The homeowner wanted to preserve key design elements and the feel of the original window. We communicated with the client regularly during the design process, discussing options and architectural details to ensure the final product was a strong, durable window suited precisely to their tastes. Once the client was satisfied with the design, the Marvin team fabricated the window. A window of this size is too large to be transported in one piece, so it was designed to be installed in five sections at the job site.

The new window was designed to be installed in sections.

It’s not only custom designs and complex replacements that warrant this kind of thoughtful attention to detail. As a local business, we pride ourselves in treating each customer as a neighbor, being communicative, helpful, and willing to go above and beyond to solve any door or window design problem that you may have. Consistent customer service, no matter how large or small the project, is one of the many reasons why Door Store and Windows is your most trusted exterior design source.

Curious about the installation of the two-story Palladian window? Click here to read the rest of the story!

At Door Store and Windows, our goal is to provide peace of mind and customer satisfaction throughout the entire replacement process. If you have any questions, feel free to give us a call at (502) 822-5424.

Our Window Installation Process

Quality Products Deserve Quality Installation

Replacing more than one window in your home may sound like a daunting project, but at Door Store and Windows we strive to make the replacement process as simple as possible for the homeowner. One important aspect of this is our efficient rolling installation.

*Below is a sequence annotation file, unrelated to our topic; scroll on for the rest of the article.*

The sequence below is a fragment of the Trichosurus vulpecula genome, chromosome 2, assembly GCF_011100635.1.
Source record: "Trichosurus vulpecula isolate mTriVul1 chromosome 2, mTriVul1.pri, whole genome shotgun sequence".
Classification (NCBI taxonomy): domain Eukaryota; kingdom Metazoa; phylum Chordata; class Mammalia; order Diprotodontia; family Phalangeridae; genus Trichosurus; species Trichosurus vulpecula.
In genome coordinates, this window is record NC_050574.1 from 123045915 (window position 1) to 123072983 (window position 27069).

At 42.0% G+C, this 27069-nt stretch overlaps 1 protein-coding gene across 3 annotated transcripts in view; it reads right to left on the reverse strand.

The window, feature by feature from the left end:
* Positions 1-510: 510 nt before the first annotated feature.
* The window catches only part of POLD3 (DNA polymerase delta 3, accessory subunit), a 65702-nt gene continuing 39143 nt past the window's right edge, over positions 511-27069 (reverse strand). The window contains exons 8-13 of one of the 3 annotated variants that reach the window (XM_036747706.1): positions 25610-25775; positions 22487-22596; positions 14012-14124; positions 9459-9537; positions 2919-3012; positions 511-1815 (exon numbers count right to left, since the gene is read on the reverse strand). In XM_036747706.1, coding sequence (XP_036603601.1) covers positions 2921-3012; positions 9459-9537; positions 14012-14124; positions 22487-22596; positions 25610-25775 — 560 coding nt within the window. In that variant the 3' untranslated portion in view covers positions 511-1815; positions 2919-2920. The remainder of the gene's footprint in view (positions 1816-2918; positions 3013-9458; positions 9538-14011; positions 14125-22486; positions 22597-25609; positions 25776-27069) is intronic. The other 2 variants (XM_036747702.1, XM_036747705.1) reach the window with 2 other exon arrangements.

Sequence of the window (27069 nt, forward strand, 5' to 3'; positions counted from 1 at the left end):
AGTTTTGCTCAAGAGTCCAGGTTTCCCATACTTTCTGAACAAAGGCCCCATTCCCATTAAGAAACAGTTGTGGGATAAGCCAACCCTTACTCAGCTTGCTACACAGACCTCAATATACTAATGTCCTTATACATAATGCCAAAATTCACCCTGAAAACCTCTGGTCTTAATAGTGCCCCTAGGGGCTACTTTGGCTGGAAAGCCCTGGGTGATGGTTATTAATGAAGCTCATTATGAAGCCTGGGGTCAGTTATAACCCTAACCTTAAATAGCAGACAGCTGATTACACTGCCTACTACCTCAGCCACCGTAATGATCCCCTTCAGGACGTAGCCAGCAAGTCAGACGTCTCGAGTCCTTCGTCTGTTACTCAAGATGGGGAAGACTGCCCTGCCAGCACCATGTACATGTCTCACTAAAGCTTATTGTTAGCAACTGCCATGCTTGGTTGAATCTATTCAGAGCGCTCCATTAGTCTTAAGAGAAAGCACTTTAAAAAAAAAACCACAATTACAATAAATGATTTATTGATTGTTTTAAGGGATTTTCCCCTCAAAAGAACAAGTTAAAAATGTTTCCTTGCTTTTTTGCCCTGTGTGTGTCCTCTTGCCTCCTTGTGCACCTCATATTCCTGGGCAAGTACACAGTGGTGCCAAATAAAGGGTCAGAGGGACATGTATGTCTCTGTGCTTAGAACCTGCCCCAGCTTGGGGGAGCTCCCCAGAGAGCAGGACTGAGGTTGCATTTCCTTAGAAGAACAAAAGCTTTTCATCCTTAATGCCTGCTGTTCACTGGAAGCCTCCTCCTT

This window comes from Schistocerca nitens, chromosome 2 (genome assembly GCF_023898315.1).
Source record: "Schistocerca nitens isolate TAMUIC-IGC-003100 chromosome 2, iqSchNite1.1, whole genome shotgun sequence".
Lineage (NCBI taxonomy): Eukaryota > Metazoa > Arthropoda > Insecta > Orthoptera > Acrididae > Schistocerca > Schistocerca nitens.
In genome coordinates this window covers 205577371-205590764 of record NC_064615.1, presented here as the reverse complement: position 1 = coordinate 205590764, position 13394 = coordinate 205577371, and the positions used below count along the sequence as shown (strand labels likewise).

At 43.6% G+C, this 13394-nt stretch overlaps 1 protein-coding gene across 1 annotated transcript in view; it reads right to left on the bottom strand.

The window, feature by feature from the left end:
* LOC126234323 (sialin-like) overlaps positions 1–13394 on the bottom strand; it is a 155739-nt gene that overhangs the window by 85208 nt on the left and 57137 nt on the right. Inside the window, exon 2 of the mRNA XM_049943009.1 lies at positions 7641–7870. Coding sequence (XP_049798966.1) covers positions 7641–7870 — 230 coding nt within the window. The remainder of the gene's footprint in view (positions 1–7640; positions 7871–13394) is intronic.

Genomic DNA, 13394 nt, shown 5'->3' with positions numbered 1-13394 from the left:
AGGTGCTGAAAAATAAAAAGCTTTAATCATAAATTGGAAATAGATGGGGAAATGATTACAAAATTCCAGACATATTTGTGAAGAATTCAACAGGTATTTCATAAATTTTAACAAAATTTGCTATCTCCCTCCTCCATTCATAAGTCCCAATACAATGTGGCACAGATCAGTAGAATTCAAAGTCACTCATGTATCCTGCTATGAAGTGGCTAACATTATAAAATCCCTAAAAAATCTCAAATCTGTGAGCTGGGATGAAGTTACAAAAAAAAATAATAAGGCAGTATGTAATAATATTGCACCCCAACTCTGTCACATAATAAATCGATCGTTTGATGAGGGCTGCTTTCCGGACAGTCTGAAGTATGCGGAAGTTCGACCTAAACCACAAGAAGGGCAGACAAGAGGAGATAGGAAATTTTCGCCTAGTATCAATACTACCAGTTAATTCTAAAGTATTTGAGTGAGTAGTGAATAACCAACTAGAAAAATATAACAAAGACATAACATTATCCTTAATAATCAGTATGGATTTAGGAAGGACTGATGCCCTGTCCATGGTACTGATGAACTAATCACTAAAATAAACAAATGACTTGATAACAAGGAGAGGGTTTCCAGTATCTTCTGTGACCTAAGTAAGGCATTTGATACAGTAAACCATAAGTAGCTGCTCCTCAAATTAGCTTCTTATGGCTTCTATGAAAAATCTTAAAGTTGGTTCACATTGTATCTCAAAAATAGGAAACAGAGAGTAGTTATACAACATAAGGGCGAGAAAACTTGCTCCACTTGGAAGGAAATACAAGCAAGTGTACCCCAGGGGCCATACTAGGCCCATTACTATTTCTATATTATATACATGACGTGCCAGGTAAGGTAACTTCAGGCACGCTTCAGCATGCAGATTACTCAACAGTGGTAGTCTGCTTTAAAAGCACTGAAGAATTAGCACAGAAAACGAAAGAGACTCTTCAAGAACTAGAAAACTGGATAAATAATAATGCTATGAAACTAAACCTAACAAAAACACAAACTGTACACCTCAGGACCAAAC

During your window installation, the TDSW team breaks into two groups. Team A begins the installation process on the first window, removing the old and preparing the frame for the new. At the halfway point, team B begins removing the second window and preparing the frame. This way, as soon as team A finishes installing the first new window, the second is ready to be installed. This rolling process guarantees that the project is done quickly and efficiently without leaving your home vulnerable to the elements.

An installation project timeline depends on the number and type of windows you plan to replace. We are proud to say that we complete most of our installation projects in one to two days, causing as little disruption as possible.

Our window installation process consists of the following steps:

1. Team Arrival, Introduction, and Work Space Preparation

Our installation team consists of two to five people, depending on the size of the project. When the team arrives, they introduce themselves before preparing their work space. To contain debris, we place plastic sheeting on the floor and surrounding surfaces in each room. Our team lays a plastic walkway throughout the home so that our team members can carry heavy equipment without affecting your floor. As required by the EPA, we use additional coverage when replacing very old windows which have been covered with lead-based paint.

Plastic sheeting is placed around the window to be removed.

2. Verify Measurement

Before removing any windows, our team makes sure to re-measure the insert area and the new window. This guarantees that the correctly sized product was delivered and that we will be able to complete the project once we begin demolition.

Measuring A Replacement Window

A TDSW Installer measuring the window insert area.

3. Remove Old Window

After measurements are verified, our team carefully removes the first old window, preserving molding and surrounding areas.

The old windows are carefully removed.

4. Clean Insert Area